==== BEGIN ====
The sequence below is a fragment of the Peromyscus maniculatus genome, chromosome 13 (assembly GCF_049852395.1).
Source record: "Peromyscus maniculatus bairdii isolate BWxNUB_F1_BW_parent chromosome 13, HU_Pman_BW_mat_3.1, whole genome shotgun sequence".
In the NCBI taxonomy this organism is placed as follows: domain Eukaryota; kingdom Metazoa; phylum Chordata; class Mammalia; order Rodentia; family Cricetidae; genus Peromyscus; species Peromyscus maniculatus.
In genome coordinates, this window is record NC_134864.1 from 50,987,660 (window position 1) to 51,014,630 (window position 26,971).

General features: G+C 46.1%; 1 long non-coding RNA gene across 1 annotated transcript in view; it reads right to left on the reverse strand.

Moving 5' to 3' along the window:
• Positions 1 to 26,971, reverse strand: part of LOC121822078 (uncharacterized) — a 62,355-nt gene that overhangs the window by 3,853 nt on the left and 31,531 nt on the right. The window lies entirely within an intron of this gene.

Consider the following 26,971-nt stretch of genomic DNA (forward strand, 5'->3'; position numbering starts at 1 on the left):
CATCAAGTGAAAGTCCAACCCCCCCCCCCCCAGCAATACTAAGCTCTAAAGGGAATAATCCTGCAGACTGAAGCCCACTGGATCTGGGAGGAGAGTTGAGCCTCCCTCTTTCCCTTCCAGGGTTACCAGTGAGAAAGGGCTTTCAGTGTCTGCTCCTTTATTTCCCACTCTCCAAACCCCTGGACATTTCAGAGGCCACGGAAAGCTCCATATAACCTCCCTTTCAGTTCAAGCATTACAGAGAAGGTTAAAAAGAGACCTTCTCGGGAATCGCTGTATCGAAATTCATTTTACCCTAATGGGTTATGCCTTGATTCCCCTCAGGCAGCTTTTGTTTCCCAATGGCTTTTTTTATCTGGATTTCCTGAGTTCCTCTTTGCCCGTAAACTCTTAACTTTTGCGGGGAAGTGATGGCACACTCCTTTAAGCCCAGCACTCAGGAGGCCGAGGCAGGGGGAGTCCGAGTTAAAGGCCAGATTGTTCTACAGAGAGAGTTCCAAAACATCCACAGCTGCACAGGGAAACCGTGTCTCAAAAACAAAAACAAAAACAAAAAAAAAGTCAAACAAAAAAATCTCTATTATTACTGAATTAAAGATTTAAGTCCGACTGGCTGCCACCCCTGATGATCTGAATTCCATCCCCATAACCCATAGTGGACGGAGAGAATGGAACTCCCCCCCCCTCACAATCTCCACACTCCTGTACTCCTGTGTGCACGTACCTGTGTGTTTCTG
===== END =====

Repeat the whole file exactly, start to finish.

The sequence below is a fragment of the Peromyscus maniculatus genome, chromosome 13 (assembly GCF_049852395.1).
Source record: "Peromyscus maniculatus bairdii isolate BWxNUB_F1_BW_parent chromosome 13, HU_Pman_BW_mat_3.1, whole genome shotgun sequence".
In the NCBI taxonomy this organism is placed as follows: domain Eukaryota; kingdom Metazoa; phylum Chordata; class Mammalia; order Rodentia; family Cricetidae; genus Peromyscus; species Peromyscus maniculatus.
In genome coordinates, this window is record NC_134864.1 from 50,987,660 (window position 1) to 51,014,630 (window position 26,971).

General features: G+C 46.1%; 1 long non-coding RNA gene across 1 annotated transcript in view; it reads right to left on the reverse strand.

Moving 5' to 3' along the window:
• Positions 1 to 26,971, reverse strand: part of LOC121822078 (uncharacterized) — a 62,355-nt gene that overhangs the window by 3,853 nt on the left and 31,531 nt on the right. The window lies entirely within an intron of this gene.

Consider the following 26,971-nt stretch of genomic DNA (forward strand, 5'->3'; position numbering starts at 1 on the left):
CATCAAGTGAAAGTCCAACCCCCCCCCCCCCAGCAATACTAAGCTCTAAAGGGAATAATCCTGCAGACTGAAGCCCACTGGATCTGGGAGGAGAGTTGAGCCTCCCTCTTTCCCTTCCAGGGTTACCAGTGAGAAAGGGCTTTCAGTGTCTGCTCCTTTATTTCCCACTCTCCAAACCCCTGGACATTTCAGAGGCCACGGAAAGCTCCATATAACCTCCCTTTCAGTTCAAGCATTACAGAGAAGGTTAAAAAGAGACCTTCTCGGGAATCGCTGTATCGAAATTCATTTTACCCTAATGGGTTATGCCTTGATTCCCCTCAGGCAGCTTTTGTTTCCCAATGGCTTTTTTTATCTGGATTTCCTGAGTTCCTCTTTGCCCGTAAACTCTTAACTTTTGCGGGGAAGTGATGGCACACTCCTTTAAGCCCAGCACTCAGGAGGCCGAGGCAGGGGGAGTCCGAGTTAAAGGCCAGATTGTTCTACAGAGAGAGTTCCAAAACATCCACAGCTGCACAGGGAAACCGTGTCTCAAAAACAAAAACAAAAACAAAAAAAAAGTCAAACAAAAAAATCTCTATTATTACTGAATTAAAGATTTAAGTCCGACTGGCTGCCACCCCTGATGATCTGAATTCCATCCCCATAACCCATAGTGGACGGAGAGAATGGAACTCCCCCCCCCTCACAATCTCCACACTCCTGTACTCCTGTGTGCACGTACCTGTGTGTTTCTG